The actors and crew will be a part of this community’s first-ever staged production of Mockingbird, which is one of the most-read and most-loved books in American history.
Ranging in age from 11 to 80-something, the actors come from Texas, Mississippi, New Orleans, Illinois, and all parts in between. Some are black, some are white, and some are bi-racial. One is a sixth grader and another is a Rhodes Scholar.
They have come together as a family of sorts. They have become an ensemble that can tackle the difficult issues of racism, sexism, and class differences. They know each other so well — and trust each other so much — that they are capable of using language we’ve tried for generations to purge from our lexicon.
As the play’s director, I’ve watched them struggle and overcome obvious obstacles. And I’m proud that when a particularly nasty, mean-spirited scene ends, the actors remain good friends.
“Well, of course,” you say, “they’re only acting.”
Yes, but imagine being a 19-year-old black man sitting on stage as a dozen white people call you “nigger” in scene after scene, rehearsal after rehearsal, night after night.
Recreating this part of our not-so-distant past has been a difficult and remarkable achievement.
Mockingbird has long been described as one of the great children’s books of all-time. Yet its themes are hardly the stuff of childhood. Scholars have debated and published widely on the book’s themes and characters, and part of author Harper Lee’s genius is that no two people love the book for precisely the same reasons.
For many young men, Atticus Finch is an ideal role model. Indeed, ask a dozen lawyers today what motivated them to pursue a career in law, and I’ll bet you half will reference Atticus Finch or To Kill a Mockingbird.
Young girls are attracted to Scout’s rare combination of innocence and courage. Others feel empathy for Mayella Ewell’s sad existence and pain for the abuse she suffers at the hand of her father.
Some people are drawn to Boo Radley, the most talked-about and scarcely seen character in the book. The legend of Boo is larger than life with the kids imagining a boogey man capable of eating live squirrels and dead cats. Yet after he saves the children’s lives, Scout is inspired to say of Boo, “He’s real nice,” at the conclusion of the play.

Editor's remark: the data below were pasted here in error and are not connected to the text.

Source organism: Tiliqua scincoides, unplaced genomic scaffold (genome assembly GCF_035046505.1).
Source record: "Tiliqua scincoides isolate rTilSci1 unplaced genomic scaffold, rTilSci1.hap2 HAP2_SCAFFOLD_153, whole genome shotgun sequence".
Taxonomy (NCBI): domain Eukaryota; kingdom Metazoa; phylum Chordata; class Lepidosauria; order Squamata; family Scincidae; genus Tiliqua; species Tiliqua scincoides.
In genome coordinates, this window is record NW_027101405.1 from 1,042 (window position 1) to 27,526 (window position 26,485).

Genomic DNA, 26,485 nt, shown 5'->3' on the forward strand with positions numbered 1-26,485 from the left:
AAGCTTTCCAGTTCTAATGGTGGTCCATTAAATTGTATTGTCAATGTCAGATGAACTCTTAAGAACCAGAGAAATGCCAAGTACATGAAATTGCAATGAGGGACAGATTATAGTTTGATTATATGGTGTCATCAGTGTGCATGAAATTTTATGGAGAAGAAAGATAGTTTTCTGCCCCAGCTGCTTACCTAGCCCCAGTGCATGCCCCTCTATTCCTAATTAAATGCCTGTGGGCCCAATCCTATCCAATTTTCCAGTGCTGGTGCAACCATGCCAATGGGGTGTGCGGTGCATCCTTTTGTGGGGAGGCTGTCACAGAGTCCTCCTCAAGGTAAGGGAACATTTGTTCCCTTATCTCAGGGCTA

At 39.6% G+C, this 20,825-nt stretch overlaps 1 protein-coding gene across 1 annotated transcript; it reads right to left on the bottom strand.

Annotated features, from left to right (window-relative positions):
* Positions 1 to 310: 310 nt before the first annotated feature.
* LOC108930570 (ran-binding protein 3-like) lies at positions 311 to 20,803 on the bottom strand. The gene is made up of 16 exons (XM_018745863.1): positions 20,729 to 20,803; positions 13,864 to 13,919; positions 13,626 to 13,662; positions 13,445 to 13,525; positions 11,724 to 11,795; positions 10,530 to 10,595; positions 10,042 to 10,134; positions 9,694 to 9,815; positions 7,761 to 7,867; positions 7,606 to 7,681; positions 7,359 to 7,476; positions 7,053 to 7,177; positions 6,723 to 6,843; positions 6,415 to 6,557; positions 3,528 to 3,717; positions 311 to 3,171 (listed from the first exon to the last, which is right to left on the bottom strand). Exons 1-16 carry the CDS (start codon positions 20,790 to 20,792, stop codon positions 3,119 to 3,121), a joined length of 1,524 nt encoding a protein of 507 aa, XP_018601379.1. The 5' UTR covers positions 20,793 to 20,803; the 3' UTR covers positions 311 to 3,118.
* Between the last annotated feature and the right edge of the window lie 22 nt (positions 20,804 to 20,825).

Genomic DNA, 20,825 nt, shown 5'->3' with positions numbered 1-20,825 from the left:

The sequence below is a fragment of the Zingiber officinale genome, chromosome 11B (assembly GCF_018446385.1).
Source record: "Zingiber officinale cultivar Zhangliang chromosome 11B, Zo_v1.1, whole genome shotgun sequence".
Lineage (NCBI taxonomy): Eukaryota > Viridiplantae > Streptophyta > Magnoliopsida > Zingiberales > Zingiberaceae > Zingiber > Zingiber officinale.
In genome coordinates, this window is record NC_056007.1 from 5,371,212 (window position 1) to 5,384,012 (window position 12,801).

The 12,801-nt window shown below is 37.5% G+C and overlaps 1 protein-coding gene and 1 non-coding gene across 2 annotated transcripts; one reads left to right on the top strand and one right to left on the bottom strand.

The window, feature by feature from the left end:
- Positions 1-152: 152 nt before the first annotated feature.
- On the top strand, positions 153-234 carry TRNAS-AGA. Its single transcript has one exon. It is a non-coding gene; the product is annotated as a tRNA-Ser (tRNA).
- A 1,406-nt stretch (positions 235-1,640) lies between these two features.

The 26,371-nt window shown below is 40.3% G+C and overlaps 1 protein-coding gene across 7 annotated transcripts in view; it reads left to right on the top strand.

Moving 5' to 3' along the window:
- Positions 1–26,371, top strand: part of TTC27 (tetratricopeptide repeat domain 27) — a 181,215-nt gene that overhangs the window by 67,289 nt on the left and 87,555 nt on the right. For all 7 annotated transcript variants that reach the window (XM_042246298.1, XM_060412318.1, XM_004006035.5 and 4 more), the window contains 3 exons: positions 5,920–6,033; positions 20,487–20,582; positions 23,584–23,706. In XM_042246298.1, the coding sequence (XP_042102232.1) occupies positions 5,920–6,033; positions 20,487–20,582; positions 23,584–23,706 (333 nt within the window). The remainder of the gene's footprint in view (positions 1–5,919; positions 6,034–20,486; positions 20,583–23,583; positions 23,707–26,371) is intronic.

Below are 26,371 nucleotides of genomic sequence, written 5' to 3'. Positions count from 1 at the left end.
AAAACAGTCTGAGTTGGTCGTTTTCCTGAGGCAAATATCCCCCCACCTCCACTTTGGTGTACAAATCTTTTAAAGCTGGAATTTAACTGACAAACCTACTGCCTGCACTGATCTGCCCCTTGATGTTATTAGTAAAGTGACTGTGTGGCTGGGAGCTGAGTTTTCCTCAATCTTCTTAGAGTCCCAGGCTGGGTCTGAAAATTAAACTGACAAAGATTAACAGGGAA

Harper Lee throws a lot at the reader, but the real take-away message (at least for me) is the idea of seeing things from a different perspective — the notion of “walking around in another man’s skin.”
The story at first follows normal stereotypes and attitudes of 1935 Alabama. But with every event and through every character, we’re allowed to see that “different perspective.” While we know that Mayella Ewell is lying when she accuses Tom Robinson of raping her, we also see that she is a very young and desperate woman, who fears that her own father will kill her if she doesn’t tell the lie.
We see Jem and Scout’s many frustrations with everything their father, Atticus, can’t do — he isn’t sheriff, he doesn’t play football or drive a dump truck, and he won’t even teach them to shoot their air rifles. But as the story unfolds on the stage, the children begin to walk around in their father’s skin; they begin to see him for what he is rather than what he is not.
Our goal since day one of this journey has been to produce something that does more than stir nostalgic recollections from middle-aged audiences who fondly remember reading the book as a child. While we hope that our play does that, too, our real hope is that this production inspires honest and thoughtful conversation.
The book was written 50 years ago when the KKK still had a pretty active presence around here. Less than a generation ago, the Klan tried to rally at our courthouse, but our Human Right Commission countered with a successful Celebration of Diversity.
What remarkable progress we have made in this community.
How much farther can we go? Can we begin to recognize people for who they are and not what color they are, what gender they are, or how much money they make?
The secret to our success — and the wonderful theme of the play — lies in our ability to walk around in the black man’s skin, the woman’s skin, and the poor farmer’s skin. Once we do that, all of us will have learned what Scout learns by the end of To Kill a Mockingbird — that most people are real nice, once you get to know them.